Awesome Summer Ferments!

It’s that awesome time of year when the garden is going crazy with almost every vegetable (well, assuming that you weeded well in June – I’ve had plenty of barren July’s due to poor weeding habits). It gets to a point where it can get almost overwhelming – there’s no way you can eat fresh everything that’s ripe right now, and some stuff just doesn’t lend itself well to freezing – especially carrots and beets, both of which lose so much of their charm in the blanching process. Perfect time for a few magnificent, tasty summer ferments!

I had the pleasure this past weekend of a day to myself, so I made a couple awesome ferments, which I wanted to share with you. Enjoy, and please feel free to play around with the recipes here – fermentation is all about experimentation!

 

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Fermented Dilly Green Beans

Fresh green beans (at least a pound)

2 tbsp fresh dill (or 1 tsp dry)

2 tbsp fresh basil (or 1 tsp dry)

2 tbsp fresh oregano (or 1 tsp dry)

1 med clove garlic, diced

1 tbsp sea salt (I prefer Celtic brand)

2-3 ounces Zukay Veggie Medley, or fresh raw sauerkraut juice, or a yogurt culture like Yo’Gourmet if you don’t require vegan cultures

Well water, or some other non-chlorinated water

Quart Ball jar

Take the tops off of the green beans, break them into 1-1 ½ “ pieces, and toss into the Ball Jar. Fill the Ball Jar to about 1 inch below the top. Add the salt, dill, basil, oregano, and diced garlic into the jar. Add the Zukay Veggie Medley (or other culture), and then add the well water until the beans are covered. Cap off, shake well, and let sit in an area at room temperature, preferably out of the sun. By room temperature, I suggest no less than 65, and no more than 105 (so be careful of fermenting in attics, etc). A higher temperature will make for a faster fermentation, but I think a fermentation at 70-80F gives a better flavor. In any case, I like my green beans to ferment for AT LEAST 3 weeks, if not 6 – but I like the fermentation to soften them up a bit and get a good deep flavor going. They should be perfectly preserved after 3-5 days, though they’ll taste too much like raw beans for my taste. Refrigerate when fermentation is done.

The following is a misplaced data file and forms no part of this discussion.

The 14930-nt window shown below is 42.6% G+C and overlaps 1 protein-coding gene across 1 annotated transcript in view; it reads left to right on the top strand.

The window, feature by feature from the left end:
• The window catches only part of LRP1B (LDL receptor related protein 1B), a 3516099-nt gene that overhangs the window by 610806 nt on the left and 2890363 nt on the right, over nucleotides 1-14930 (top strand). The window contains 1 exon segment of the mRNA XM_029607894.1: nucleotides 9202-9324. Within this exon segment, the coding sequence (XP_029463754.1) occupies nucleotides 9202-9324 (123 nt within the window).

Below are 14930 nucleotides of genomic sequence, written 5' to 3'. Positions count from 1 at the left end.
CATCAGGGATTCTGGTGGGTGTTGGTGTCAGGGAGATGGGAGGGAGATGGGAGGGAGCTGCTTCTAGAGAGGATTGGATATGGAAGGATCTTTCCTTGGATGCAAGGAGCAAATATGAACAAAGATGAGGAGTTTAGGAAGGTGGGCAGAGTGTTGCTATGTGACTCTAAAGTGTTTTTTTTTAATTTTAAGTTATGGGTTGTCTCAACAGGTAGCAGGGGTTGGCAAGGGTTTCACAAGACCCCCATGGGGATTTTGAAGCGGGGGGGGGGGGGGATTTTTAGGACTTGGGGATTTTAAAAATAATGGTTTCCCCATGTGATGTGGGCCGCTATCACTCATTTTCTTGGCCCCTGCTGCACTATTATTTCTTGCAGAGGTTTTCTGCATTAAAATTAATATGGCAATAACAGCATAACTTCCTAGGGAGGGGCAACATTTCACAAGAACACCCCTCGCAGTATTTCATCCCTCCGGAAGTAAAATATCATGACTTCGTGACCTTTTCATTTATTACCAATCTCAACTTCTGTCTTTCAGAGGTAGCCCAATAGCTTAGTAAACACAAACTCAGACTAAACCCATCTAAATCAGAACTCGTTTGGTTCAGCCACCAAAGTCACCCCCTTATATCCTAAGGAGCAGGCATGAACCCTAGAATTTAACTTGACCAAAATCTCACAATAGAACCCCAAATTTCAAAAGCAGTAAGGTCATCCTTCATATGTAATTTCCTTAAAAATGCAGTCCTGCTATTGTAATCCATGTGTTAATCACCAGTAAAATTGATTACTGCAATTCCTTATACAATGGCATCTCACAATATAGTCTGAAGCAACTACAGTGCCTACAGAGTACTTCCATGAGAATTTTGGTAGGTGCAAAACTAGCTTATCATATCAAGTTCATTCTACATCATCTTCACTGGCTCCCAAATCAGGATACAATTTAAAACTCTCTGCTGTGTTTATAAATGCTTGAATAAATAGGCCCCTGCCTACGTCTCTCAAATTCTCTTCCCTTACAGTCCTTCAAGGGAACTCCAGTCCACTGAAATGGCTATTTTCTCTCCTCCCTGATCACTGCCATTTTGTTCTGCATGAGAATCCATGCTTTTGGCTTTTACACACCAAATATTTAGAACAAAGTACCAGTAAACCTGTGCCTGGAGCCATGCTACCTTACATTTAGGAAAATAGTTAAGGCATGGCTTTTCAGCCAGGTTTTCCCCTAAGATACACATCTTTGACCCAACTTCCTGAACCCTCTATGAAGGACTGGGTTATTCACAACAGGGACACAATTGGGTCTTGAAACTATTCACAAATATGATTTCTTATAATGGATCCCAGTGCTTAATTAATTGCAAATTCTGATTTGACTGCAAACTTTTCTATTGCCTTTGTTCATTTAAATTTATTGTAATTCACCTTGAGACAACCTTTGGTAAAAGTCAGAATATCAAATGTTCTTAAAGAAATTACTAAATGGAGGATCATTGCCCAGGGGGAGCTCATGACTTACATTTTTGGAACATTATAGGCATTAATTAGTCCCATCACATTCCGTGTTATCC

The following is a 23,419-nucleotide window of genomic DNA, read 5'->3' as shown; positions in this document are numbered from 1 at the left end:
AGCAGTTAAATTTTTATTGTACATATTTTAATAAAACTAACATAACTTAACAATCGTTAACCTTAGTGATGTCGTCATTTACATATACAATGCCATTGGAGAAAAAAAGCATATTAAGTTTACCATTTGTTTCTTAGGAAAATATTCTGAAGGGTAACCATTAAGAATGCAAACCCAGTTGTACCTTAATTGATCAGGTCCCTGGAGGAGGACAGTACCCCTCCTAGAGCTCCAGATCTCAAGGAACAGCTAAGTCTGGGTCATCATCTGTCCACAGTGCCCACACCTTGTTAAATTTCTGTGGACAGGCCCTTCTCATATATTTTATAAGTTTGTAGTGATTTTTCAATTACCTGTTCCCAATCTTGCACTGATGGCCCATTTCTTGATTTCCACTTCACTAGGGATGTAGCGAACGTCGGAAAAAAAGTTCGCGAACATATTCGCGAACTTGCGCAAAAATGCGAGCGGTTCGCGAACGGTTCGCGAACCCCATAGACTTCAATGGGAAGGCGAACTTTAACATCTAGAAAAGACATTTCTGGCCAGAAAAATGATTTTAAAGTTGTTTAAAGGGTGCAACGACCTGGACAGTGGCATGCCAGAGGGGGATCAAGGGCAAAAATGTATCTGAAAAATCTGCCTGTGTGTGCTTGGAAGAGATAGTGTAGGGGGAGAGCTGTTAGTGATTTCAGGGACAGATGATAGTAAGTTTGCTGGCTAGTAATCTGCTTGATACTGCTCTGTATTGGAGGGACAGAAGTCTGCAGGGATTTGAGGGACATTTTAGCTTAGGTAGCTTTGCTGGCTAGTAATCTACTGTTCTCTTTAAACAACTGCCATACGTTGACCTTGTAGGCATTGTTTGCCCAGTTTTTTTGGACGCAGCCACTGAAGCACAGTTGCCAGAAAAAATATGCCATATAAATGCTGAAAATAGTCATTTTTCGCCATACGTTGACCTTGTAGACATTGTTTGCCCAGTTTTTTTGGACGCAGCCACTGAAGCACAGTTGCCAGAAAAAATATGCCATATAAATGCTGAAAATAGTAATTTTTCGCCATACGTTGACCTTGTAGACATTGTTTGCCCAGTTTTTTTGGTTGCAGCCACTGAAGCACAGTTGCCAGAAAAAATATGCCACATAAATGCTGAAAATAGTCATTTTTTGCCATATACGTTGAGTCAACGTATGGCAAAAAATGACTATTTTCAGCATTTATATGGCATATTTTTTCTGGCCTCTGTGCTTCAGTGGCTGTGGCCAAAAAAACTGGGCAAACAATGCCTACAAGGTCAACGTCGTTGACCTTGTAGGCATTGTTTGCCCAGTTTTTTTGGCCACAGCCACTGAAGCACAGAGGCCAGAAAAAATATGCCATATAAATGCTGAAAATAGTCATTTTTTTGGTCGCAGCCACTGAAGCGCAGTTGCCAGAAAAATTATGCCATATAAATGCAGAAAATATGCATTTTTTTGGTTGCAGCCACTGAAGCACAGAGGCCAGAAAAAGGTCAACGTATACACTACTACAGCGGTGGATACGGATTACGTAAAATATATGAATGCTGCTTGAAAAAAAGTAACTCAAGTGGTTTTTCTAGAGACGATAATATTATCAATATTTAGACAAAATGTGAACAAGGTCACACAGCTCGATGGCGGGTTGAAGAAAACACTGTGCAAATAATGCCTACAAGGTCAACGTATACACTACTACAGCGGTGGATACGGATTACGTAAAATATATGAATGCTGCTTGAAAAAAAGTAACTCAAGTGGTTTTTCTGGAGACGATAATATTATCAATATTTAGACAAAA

Fermented Beet Sticks

2 medium fresh beets, red or golden (but not both! The red beets will turn the golden ones red)

2 tbsp fresh dill (or 1 tsp dry) – optional (but tasty)

1 tbsp sea salt (I prefer Celtic brand)

2-3 ounces Zukay Veggie Medley, or fresh raw sauerkraut juice, or a yogurt culture like Yo’Gourmet if you don’t require vegan cultures

Well water, or some other non-chlorinated water

Quart Ball jar

Wash the beets, but don’t skin them. Slice them about 1/8” thick, and julienne the medallions. Fill up the Ball Jar to about 1 inch below the top. Add the salt and dill (if you’re a dill addict) into the jar. Add the Zukay Veggie Medley (or other culture), and then add the well water until the beans are covered. Cap off, shake well, and let sit in an area at room temperature, preferably out of the sun. Again, by room temperature, I suggest no less than 65, and no more than 105 (so be careful of fermenting in attics, etc) – but beets are funny in fermentation. I really do suggest trying to keep them at 70-80, because beets can turn off, and I’m not sure why. In any case, I like my beets to ferment for AT LEAST 1 weeks, maybe up to 3. Beets reach their perfect taste earlier than other ferments do. Make sure you save the liquid – even though I sell Beet Kvass, may as well drink your own! Refrigerate when fermentation is done.